Politics and Polls
Produced by Princeton University's Woodrow Wilson School of Public and International Affairs
Politics & Polls #139: The Mueller Report Book Club Ft. Quinta Jurecic
May 16, 2019 07:45 AM PDT
Last week, former White House Counsel Don McGahn — a key figure in Volume II of the Mueller Report — reportedly was instructed by the Trump administration not to comply with a subpoena from House Judiciary Chairman Jerry Nadler for documents and testimony related to the Committee’s obstruction of justice investigation.
Continuing our Mueller Report book club, journalist Quinta Jurecic joins Julian Zelizer and Sam Wang to give listeners a roadmap to Volume II. They examine the elements comprising obstruction of justice, instances of the President’s conduct Mueller weighed against the criminal statutes (including previous orders he gave McGahn), and why Mueller felt barred by existing Justice Department policy from indicting Trump — yet explicitly states the report does not exonerate him.
Jurecic is the managing editor of Lawfare and a contributing writer to The Atlantic. She writes about politics, legal issues, and the rule of law. She previously served as an editorial writer for The Washington Post and as Lawfare's associate editor.#138: The Mueller Report "Book Club" Ft. Marcy Wheeler
May 09, 2019 08:48 AM PDT
Hundreds of former federal prosecutors asserted in a recent statement that, were Donald Trump not the President, he would have been charged with obstruction of justice based on findings contained in Special Counsel Robert Mueller’s (Class of 1966) report. As the aftermath of the report continues to unfold, what should Americans retain and understand from the document itself? In part one of a three-episode series, independent journalist Marcy Wheeler joins Professors Julian Zelizer and Sam Wang in a deep-dive look at Volume I — which examines whether there was conspiracy or coordination between Trump’s associates and the Russian government on its election interference efforts, and describes in detail activities not deemed criminal but likely to be considered political graft. Marcy Wheeler writes about national security and civil liberties at her eponymous blog, emptywheel. She also publishes at outlets including Motherboard, the New Republic, and Al Jazeera, and appears frequently on television and radio. Blogging full-time since 2007, Wheeler was declared an internet human rights hero by Access Now. She serves on the advisory committee for the House Fourth Amendment Caucus and as a senior fellow at GWU’s Center for Cyber & Homeland Security. She holds a Ph.D. in comparative literature from the University of Michigan.#137: Era of Ignition Ft. Amber Tamblyn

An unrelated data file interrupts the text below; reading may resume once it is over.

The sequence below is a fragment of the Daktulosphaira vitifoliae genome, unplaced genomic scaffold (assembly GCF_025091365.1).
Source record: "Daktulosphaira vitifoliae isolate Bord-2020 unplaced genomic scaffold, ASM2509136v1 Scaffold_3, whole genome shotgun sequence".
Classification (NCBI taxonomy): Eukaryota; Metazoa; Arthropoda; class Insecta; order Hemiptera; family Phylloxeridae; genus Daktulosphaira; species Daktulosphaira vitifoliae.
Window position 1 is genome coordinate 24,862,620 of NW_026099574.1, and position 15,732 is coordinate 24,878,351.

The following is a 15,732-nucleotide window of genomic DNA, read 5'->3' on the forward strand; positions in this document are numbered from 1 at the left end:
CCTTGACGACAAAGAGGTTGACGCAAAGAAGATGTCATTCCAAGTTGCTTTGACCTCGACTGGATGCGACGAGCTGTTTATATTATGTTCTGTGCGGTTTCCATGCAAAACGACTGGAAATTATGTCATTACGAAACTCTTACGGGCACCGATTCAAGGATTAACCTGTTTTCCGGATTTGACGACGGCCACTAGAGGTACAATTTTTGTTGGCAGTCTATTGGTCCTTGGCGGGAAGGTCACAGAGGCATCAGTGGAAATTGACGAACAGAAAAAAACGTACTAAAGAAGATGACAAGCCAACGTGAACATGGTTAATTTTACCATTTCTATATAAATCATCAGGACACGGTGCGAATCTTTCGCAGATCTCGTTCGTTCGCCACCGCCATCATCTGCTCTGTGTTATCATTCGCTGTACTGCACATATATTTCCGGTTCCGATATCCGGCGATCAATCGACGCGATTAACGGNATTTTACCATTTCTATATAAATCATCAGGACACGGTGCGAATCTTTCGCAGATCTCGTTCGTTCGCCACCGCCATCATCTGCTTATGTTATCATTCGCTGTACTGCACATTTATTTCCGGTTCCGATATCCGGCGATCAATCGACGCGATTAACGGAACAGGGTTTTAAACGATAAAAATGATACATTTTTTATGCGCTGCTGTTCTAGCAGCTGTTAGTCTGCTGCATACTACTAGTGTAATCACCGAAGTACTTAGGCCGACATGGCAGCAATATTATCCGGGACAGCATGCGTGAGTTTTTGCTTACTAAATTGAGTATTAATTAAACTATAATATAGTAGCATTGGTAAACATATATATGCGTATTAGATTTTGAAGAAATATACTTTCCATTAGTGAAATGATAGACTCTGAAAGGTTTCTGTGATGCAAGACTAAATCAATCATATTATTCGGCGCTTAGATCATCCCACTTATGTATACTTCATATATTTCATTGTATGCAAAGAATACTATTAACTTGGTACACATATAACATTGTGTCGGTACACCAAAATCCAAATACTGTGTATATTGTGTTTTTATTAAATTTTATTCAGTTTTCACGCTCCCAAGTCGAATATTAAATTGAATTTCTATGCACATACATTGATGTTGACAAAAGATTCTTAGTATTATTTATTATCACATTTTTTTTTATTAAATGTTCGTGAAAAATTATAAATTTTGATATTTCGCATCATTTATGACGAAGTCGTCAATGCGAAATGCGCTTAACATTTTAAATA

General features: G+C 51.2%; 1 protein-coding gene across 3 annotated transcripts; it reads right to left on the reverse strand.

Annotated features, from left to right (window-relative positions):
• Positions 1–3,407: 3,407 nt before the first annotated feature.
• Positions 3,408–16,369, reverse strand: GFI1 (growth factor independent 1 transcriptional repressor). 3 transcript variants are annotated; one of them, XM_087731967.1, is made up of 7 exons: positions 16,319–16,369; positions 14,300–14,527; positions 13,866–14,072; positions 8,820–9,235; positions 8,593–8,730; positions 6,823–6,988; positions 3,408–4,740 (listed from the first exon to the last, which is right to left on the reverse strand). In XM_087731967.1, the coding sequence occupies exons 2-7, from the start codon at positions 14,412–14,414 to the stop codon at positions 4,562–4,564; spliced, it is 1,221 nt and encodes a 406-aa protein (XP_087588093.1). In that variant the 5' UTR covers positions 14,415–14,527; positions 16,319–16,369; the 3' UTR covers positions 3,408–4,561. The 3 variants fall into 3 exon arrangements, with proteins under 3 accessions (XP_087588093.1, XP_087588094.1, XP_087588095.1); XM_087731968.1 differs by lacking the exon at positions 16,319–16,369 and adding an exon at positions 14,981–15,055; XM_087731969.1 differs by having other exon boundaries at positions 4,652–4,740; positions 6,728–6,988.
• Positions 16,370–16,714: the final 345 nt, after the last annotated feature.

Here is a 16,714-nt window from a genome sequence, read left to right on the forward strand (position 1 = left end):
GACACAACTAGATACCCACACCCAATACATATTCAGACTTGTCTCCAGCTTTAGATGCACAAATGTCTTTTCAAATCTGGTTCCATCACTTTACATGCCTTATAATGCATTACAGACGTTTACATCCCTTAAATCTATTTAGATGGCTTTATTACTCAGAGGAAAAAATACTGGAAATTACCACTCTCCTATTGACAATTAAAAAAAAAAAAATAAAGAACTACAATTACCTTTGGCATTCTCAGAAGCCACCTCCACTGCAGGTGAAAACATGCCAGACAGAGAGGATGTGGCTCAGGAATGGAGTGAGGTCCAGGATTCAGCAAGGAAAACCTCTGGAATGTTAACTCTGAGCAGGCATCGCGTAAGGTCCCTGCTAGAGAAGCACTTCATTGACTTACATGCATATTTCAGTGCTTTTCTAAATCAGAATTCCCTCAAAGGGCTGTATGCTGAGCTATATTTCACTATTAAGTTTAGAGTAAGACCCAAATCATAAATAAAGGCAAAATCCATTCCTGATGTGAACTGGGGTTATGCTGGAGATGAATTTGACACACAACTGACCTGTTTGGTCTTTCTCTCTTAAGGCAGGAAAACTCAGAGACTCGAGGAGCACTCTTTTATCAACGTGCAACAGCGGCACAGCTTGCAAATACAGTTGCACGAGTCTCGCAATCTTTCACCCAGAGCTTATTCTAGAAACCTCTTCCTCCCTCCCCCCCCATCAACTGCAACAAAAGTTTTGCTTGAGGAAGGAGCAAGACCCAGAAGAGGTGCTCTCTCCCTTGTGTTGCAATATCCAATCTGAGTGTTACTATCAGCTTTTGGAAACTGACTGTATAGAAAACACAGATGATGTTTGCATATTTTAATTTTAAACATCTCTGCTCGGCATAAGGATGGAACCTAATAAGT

May 02, 2019 10:09 AM PDT
Has feminism changed in in recent years, particularly with the #MeToo movement and presidential elections as the backdrop? A new book by author and actress Amber Tamblyn explores "coming of age in a time of rage,” showing how self-reflection can lead to personal upheaval and, ultimately, positive change.